Postdoctoral Research Fellowship: Late Antique and/or Medieval Greek and Near Eastern Narrative, Ghent University, deadline 5 January 2021

The Department of Literary Studies at Ghent University (Belgium) is seeking well-qualified applicants for a fully-funded and full-time postdoctoral research fellowship in the European Research Council Consolidator Grant project Novel Echoes. Ancient novelistic receptions and concepts of fiction in late antique and medieval secular narrative from East to West. Its Principal Investigator is Prof Dr Koen De Temmerman, who specializes in ancient fiction and its reception. 

The successful applicant will start employment after 1 March 2021. In order to be eligible, candidates must have obtained their PhD degree at the time of application or demonstrate that they will have that degree in hand by the start of their postdoctoral fellowship. 

Within the ERC project, subprojects are assigned to individual team members. For the current vacancy, this subproject is situated in the following area: GREEK AND NEAR EASTERN STORY-TELLING: CONTACTS AND RECEPTION IN THE EASTERN MEDITERRANEAN IN LATE ANTIQUITY AND THE MIDDLE AGES. The successful candidate will work on receptions of ancient Greek fiction in Near Eastern story-telling, on the importance of rhetorical, hagiographical and/or other narrative traditions therein, and on concepts of fiction in cross-cultural narrative environments of the Eastern Mediterranean (in, for example, Christian, Islamic, Zoroastrian, Jewish, Samaritan, or Manichaean literary corpora).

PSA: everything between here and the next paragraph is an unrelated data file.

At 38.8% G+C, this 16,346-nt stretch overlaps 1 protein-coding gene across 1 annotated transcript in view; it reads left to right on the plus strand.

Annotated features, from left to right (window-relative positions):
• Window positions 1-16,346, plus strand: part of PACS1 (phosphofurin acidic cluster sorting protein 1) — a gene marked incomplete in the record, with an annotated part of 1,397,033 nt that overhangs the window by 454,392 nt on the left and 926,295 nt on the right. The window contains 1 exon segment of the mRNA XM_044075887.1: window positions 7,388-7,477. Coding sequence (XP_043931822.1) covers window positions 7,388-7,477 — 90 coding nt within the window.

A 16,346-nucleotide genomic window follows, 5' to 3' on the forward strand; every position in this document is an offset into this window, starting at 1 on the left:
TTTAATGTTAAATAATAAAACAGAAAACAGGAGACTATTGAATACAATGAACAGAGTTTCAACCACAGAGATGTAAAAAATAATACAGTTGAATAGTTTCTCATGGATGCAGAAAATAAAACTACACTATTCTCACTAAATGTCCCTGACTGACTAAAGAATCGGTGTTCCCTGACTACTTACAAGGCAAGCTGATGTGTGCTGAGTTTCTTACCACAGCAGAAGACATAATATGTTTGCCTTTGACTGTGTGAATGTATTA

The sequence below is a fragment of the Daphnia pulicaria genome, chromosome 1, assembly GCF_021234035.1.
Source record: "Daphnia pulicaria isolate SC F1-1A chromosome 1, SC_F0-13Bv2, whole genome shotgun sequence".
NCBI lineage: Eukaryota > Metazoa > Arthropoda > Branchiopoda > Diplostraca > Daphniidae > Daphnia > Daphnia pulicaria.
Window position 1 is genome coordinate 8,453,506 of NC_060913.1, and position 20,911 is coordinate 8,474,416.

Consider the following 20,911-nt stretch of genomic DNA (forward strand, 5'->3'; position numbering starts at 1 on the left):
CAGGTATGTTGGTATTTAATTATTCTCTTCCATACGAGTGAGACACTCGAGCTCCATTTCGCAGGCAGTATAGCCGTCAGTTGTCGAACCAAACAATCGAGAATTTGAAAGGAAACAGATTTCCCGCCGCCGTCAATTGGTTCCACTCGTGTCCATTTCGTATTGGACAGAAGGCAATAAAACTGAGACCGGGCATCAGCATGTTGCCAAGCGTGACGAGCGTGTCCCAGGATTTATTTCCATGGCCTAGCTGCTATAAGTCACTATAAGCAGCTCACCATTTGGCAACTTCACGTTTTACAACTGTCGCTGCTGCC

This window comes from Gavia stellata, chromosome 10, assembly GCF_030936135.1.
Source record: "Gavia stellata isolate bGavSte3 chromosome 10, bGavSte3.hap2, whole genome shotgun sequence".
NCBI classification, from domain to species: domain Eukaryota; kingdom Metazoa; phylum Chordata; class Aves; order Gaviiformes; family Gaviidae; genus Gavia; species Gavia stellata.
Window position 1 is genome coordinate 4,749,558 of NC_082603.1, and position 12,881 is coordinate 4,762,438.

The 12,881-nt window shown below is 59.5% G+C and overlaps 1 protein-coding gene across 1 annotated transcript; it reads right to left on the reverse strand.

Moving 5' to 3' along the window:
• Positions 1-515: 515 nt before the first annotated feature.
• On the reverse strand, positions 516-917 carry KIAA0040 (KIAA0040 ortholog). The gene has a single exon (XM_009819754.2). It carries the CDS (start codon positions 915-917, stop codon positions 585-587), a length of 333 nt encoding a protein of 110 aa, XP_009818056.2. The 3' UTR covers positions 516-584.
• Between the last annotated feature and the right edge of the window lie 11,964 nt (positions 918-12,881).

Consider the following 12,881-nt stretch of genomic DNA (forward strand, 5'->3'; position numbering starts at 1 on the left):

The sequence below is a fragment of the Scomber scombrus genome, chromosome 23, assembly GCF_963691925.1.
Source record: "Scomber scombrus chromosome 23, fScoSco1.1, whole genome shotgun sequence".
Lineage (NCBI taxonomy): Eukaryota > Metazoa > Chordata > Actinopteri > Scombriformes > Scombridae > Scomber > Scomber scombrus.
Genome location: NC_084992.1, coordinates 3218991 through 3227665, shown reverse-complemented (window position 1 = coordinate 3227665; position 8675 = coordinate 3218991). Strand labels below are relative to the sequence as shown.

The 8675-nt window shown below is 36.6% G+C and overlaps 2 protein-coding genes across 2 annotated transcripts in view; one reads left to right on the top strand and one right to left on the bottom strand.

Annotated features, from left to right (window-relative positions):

The successful candidate will spend at least 70% of their time on academic research, contribute to the strong research tradition of the Department and the University by pursuing excellence in his/her research and by publishing in journals and with publishers that are internationally accepted as being of the highest quality, publish under the parameters of the project in consultation with the Principal Investigator, live in Belgium, and play a leading role in the scholarly activities of the research group (e.g. by organizing events, co-supervizing PhD students, etc.). 


  • Thesis-based doctorate (obtained max. 6 years ago). 
  • Excellent command of (ancient or Byzantine) Greek and/or one or more Near Eastern languages (Arabic, Persian, Syriac, Coptic, Armenian, Georgian). 
  • Expertise in comparative literature and/or literary theory;
  • A demonstrable interest or specialization in intellectual or cultural exchange between the Greek/Byzantine world and Near Eastern cultures;
  • Demonstrable research experience with cross-cultural transmissions, translations or adaptations of narrative (or, more generally, cultural) production.

Published by charlottecook

Charlotte Cook graduated magna cum laude with a Bachelor’s degree in European History from Washington & Lee University in 2019. In 2020 she received her Master’s degree in History of Art from the Courtauld Institute of Art, earning the classification of Merit. Her research explores questions of royal patronage, both by and in honor of rulers, in fourteenth- and fifteenth-century England. She has worked as a researcher and collections assistant at several museums and galleries, and plans to begin her PhD in the autumn of 2022.

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